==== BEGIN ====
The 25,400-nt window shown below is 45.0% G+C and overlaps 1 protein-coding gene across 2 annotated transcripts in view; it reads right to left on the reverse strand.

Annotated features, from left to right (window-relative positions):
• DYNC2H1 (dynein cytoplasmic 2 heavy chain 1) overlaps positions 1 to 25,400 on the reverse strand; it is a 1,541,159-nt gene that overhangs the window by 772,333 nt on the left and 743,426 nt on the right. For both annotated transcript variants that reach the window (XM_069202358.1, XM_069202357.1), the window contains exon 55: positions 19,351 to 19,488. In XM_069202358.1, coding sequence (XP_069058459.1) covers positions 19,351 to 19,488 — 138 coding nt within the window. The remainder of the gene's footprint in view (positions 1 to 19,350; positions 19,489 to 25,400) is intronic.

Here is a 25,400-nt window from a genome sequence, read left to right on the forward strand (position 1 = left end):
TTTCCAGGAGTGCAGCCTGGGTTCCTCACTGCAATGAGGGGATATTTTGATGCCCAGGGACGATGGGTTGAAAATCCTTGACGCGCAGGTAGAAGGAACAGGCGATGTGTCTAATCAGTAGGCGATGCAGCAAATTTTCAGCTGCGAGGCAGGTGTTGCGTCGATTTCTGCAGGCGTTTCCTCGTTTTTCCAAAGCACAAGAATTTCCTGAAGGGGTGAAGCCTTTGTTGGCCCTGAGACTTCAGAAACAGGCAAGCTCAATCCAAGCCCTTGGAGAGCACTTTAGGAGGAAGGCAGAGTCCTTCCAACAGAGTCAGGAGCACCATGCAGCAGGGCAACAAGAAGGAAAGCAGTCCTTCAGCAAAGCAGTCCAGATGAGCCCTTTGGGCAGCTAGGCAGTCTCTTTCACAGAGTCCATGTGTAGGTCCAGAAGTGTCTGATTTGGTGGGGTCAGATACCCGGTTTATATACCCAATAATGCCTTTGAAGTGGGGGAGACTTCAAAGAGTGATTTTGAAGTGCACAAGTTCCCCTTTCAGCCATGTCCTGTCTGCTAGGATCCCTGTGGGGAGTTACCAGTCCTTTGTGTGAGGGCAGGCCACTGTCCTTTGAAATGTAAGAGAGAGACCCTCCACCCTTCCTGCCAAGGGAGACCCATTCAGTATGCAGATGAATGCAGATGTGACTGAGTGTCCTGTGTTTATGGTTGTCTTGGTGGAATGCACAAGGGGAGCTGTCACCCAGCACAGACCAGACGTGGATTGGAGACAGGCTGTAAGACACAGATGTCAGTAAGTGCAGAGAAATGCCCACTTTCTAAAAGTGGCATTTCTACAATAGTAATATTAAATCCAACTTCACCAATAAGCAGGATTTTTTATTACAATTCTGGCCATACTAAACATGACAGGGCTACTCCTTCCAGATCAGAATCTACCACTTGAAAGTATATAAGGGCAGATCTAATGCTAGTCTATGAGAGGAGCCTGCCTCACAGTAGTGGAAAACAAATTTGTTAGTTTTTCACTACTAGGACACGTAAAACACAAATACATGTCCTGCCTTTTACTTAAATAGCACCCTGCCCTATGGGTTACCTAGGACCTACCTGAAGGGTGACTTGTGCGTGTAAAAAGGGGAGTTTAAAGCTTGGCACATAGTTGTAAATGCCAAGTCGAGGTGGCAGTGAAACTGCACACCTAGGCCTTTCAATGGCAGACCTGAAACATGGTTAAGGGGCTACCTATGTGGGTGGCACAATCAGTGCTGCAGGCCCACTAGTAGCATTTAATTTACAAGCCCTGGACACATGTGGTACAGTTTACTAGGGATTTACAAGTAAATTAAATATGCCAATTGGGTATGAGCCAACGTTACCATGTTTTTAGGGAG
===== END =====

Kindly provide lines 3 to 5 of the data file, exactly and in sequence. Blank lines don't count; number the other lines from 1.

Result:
• DYNC2H1 (dynein cytoplasmic 2 heavy chain 1) overlaps positions 1 to 25,400 on the reverse strand; it is a 1,541,159-nt gene that overhangs the window by 772,333 nt on the left and 743,426 nt on the right. For both annotated transcript variants that reach the window (XM_069202358.1, XM_069202357.1), the window contains exon 55: positions 19,351 to 19,488. In XM_069202358.1, coding sequence (XP_069058459.1) covers positions 19,351 to 19,488 — 138 coding nt within the window. The remainder of the gene's footprint in view (positions 1 to 19,350; positions 19,489 to 25,400) is intronic.

Here is a 25,400-nt window from a genome sequence, read left to right on the forward strand (position 1 = left end):
TTTCCAGGAGTGCAGCCTGGGTTCCTCACTGCAATGAGGGGATATTTTGATGCCCAGGGACGATGGGTTGAAAATCCTTGACGCGCAGGTAGAAGGAACAGGCGATGTGTCTAATCAGTAGGCGATGCAGCAAATTTTCAGCTGCGAGGCAGGTGTTGCGTCGATTTCTGCAGGCGTTTCCTCGTTTTTCCAAAGCACAAGAATTTCCTGAAGGGGTGAAGCCTTTGTTGGCCCTGAGACTTCAGAAACAGGCAAGCTCAATCCAAGCCCTTGGAGAGCACTTTAGGAGGAAGGCAGAGTCCTTCCAACAGAGTCAGGAGCACCATGCAGCAGGGCAACAAGAAGGAAAGCAGTCCTTCAGCAAAGCAGTCCAGATGAGCCCTTTGGGCAGCTAGGCAGTCTCTTTCACAGAGTCCATGTGTAGGTCCAGAAGTGTCTGATTTGGTGGGGTCAGATACCCGGTTTATATACCCAATAATGCCTTTGAAGTGGGGGAGACTTCAAAGAGTGATTTTGAAGTGCACAAGTTCCCCTTTCAGCCATGTCCTGTCTGCTAGGATCCCTGTGGGGAGTTACCAGTCCTTTGTGTGAGGGCAGGCCACTGTCCTTTGAAATGTAAGAGAGAGACCCTCCACCCTTCCTGCCAAGGGAGACCCATTCAGTATGCAGATGAATGCAGATGTGACTGAGTGTCCTGTGTTTATGGTTGTCTTGGTGGAATGCACAAGGGGAGCTGTCACCCAGCACAGACCAGACGTGGATTGGAGACAGGCTGTAAGACACAGATGTCAGTAAGTGCAGAGAAATGCCCACTTTCTAAAAGTGGCATTTCTACAATAGTAATATTAAATCCAACTTCACCAATAAGCAGGATTTTTTATTACAATTCTGGCCATACTAAACATGACAGGGCTACTCCTTCCAGATCAGAATCTACCACTTGAAAGTATATAAGGGCAGATCTAATGCTAGTCTATGAGAGGAGCCTGCCTCACAGTAGTGGAAAACAAATTTGTTAGTTTTTCACTACTAGGACACGTAAAACACAAATACATGTCCTGCCTTTTACTTAAATAGCACCCTGCCCTATGGGTTACCTAGGACCTACCTGAAGGGTGACTTGTGCGTGTAAAAAGGGGAGTTTAAAGCTTGGCACATAGTTGTAAATGCCAAGTCGAGGTGGCAGTGAAACTGCACACCTAGGCCTTTCAATGGCAGACCTGAAACATGGTTAAGGGGCTACCTATGTGGGTGGCACAATCAGTGCTGCAGGCCCACTAGTAGCATTTAATTTACAAGCCCTGGACACATGTGGTACAGTTTACTAGGGATTTACAAGTAAATTAAATATGCCAATTGGGTATGAGCCAACGTTACCATGTTTTTAGGGAG